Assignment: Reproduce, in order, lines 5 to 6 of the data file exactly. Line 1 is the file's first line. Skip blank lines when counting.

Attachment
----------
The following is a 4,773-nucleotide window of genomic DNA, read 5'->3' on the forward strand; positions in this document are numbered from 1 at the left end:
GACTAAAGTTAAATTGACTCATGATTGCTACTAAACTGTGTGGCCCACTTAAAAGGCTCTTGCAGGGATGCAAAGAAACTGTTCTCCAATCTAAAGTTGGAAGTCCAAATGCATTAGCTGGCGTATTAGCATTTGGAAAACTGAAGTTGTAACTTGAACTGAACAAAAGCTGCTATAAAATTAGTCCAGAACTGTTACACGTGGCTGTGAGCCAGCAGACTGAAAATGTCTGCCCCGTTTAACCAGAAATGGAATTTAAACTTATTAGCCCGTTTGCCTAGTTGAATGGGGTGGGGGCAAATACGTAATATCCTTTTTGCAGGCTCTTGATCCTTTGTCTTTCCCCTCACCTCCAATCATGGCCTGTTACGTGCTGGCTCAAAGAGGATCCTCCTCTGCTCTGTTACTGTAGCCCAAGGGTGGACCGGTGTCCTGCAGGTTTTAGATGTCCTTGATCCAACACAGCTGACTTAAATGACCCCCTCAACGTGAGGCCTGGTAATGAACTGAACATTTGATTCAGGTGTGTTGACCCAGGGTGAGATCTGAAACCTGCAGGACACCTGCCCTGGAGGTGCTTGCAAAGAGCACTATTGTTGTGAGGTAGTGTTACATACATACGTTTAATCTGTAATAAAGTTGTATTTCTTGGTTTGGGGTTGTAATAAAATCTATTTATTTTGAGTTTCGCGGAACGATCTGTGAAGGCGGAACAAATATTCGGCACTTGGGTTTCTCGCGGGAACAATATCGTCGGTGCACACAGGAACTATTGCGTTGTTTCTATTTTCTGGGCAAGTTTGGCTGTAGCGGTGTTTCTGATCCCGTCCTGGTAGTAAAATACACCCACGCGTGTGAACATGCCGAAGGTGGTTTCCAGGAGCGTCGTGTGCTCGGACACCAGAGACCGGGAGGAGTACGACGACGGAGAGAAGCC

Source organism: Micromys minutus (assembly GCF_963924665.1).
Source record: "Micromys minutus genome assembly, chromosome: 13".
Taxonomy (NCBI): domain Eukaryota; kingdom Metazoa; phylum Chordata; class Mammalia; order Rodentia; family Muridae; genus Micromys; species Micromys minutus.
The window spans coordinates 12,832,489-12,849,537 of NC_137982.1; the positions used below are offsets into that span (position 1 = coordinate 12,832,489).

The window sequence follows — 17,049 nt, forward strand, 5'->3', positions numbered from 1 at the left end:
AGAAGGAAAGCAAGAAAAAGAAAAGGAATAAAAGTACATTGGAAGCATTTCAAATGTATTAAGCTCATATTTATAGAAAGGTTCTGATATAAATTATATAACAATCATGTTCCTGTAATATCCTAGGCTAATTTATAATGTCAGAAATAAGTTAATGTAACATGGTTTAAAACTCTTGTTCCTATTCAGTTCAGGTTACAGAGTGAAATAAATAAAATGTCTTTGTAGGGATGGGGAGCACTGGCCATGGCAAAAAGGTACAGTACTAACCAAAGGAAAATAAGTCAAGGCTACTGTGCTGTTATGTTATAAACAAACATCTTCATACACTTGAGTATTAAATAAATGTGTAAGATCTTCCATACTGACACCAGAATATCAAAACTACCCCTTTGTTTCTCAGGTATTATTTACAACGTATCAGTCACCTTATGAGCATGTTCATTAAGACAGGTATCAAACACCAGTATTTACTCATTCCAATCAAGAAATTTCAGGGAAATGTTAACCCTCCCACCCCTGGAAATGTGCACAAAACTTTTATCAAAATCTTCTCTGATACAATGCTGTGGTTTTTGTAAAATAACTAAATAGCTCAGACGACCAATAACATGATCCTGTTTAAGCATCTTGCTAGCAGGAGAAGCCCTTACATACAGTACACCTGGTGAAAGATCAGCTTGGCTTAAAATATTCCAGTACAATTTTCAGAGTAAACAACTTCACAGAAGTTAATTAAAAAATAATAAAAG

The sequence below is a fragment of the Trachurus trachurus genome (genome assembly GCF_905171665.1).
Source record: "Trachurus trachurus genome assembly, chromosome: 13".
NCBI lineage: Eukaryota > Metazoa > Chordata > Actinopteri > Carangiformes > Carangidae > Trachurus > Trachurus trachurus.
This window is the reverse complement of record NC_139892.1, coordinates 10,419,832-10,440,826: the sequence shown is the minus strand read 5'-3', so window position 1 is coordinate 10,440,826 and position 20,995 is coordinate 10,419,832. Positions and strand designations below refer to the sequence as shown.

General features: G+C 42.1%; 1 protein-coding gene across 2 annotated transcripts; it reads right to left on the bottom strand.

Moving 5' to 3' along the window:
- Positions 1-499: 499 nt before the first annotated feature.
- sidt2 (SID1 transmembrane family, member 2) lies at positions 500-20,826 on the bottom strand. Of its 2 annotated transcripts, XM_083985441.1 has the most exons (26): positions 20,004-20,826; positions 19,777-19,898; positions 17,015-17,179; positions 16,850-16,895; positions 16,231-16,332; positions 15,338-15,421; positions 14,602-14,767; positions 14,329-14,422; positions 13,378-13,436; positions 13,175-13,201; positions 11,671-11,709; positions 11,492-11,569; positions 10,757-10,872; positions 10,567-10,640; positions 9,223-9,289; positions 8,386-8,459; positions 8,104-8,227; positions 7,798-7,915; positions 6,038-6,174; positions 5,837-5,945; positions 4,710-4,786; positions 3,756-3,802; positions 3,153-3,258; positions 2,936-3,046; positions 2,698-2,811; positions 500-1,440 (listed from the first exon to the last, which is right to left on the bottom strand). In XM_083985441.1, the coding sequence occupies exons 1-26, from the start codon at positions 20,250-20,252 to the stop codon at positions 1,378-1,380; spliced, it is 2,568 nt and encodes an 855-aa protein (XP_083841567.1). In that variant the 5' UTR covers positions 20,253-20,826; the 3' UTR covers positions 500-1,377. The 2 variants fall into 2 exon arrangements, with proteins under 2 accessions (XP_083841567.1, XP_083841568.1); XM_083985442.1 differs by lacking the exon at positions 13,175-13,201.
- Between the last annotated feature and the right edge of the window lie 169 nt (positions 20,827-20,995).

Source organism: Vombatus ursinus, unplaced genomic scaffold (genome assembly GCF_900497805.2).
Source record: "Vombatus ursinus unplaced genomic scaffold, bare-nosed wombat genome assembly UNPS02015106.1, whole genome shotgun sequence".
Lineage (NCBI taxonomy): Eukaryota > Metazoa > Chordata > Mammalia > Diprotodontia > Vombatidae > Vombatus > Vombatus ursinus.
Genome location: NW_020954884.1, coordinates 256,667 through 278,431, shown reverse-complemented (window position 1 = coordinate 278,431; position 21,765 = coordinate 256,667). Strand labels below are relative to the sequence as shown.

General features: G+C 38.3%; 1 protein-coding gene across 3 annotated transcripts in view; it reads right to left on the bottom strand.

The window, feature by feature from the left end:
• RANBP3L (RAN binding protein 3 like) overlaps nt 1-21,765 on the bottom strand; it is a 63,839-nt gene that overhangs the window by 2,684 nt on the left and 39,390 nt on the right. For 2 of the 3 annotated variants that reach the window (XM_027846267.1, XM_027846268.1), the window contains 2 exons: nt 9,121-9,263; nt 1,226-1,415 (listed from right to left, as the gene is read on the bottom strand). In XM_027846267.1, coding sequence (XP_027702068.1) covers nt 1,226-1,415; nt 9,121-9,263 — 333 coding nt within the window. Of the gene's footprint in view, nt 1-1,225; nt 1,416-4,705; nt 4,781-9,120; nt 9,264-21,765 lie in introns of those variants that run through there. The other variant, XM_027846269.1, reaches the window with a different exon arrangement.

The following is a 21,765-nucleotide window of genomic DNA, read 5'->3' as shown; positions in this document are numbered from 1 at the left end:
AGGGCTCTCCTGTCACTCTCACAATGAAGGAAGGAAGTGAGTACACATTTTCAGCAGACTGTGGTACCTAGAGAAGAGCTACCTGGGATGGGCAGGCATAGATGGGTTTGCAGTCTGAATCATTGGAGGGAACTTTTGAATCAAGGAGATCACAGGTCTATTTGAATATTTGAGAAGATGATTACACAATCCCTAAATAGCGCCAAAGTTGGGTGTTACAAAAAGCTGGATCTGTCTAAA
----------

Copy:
Taxonomy (NCBI): domain Eukaryota; kingdom Metazoa; phylum Chordata; class Mammalia; order Rodentia; family Muridae; genus Micromys; species Micromys minutus.
The window spans coordinates 12,832,489-12,849,537 of NC_137982.1; the positions used below are offsets into that span (position 1 = coordinate 12,832,489).